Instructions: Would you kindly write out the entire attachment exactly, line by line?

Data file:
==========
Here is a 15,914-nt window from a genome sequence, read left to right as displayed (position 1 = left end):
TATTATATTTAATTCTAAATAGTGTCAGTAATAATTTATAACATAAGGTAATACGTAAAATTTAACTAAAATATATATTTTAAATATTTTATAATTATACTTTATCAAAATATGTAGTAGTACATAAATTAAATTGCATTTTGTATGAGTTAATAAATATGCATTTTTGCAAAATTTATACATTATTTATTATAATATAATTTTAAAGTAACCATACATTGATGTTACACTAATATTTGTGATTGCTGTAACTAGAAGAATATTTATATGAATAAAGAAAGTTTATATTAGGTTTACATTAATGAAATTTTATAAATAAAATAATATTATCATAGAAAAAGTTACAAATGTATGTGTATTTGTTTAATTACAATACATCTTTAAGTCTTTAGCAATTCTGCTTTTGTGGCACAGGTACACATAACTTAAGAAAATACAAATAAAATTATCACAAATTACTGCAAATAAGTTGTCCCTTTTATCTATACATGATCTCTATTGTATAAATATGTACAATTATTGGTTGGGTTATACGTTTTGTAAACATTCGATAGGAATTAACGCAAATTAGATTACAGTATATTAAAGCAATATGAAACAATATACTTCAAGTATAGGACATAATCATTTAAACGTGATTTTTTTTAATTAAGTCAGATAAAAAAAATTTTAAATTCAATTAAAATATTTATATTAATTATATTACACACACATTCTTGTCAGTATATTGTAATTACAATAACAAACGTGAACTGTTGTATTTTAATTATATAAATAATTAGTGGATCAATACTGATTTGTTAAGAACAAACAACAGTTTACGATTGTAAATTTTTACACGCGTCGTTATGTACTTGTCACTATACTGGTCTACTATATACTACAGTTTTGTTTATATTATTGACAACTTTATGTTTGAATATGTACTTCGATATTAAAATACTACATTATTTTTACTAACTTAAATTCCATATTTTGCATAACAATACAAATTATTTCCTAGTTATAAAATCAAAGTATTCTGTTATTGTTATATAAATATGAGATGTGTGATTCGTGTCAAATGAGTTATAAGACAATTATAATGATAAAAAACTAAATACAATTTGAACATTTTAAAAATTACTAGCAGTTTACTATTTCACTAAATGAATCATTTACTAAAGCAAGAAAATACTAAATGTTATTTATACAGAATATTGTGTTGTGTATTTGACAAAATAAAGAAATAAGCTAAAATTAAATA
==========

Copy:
Here is a 15,914-nt window from a genome sequence, read left to right as displayed (position 1 = left end):
TATTATATTTAATTCTAAATAGTGTCAGTAATAATTTATAACATAAGGTAATACGTAAAATTTAACTAAAATATATATTTTAAATATTTTATAATTATACTTTATCAAAATATGTAGTAGTACATAAATTAAATTGCATTTTGTATGAGTTAATAAATATGCATTTTTGCAAAATTTATACATTATTTATTATAATATAATTTTAAAGTAACCATACATTGATGTTACACTAATATTTGTGATTGCTGTAACTAGAAGAATATTTATATGAATAAAGAAAGTTTATATTAGGTTTACATTAATGAAATTTTATAAATAAAATAATATTATCATAGAAAAAGTTACAAATGTATGTGTATTTGTTTAATTACAATACATCTTTAAGTCTTTAGCAATTCTGCTTTTGTGGCACAGGTACACATAACTTAAGAAAATACAAATAAAATTATCACAAATTACTGCAAATAAGTTGTCCCTTTTATCTATACATGATCTCTATTGTATAAATATGTACAATTATTGGTTGGGTTATACGTTTTGTAAACATTCGATAGGAATTAACGCAAATTAGATTACAGTATATTAAAGCAATATGAAACAATATACTTCAAGTATAGGACATAATCATTTAAACGTGATTTTTTTTAATTAAGTCAGATAAAAAAAATTTTAAATTCAATTAAAATATTTATATTAATTATATTACACACACATTCTTGTCAGTATATTGTAATTACAATAACAAACGTGAACTGTTGTATTTTAATTATATAAATAATTAGTGGATCAATACTGATTTGTTAAGAACAAACAACAGTTTACGATTGTAAATTTTTACACGCGTCGTTATGTACTTGTCACTATACTGGTCTACTATATACTACAGTTTTGTTTATATTATTGACAACTTTATGTTTGAATATGTACTTCGATATTAAAATACTACATTATTTTTACTAACTTAAATTCCATATTTTGCATAACAATACAAATTATTTCCTAGTTATAAAATCAAAGTATTCTGTTATTGTTATATAAATATGAGATGTGTGATTCGTGTCAAATGAGTTATAAGACAATTATAATGATAAAAAACTAAATACAATTTGAACATTTTAAAAATTACTAGCAGTTTACTATTTCACTAAATGAATCATTTACTAAAGCAAGAAAATACTAAATGTTATTTATACAGAATATTGTGTTGTGTATTTGACAAAATAAAGAAATAAGCTAAAATTAAATA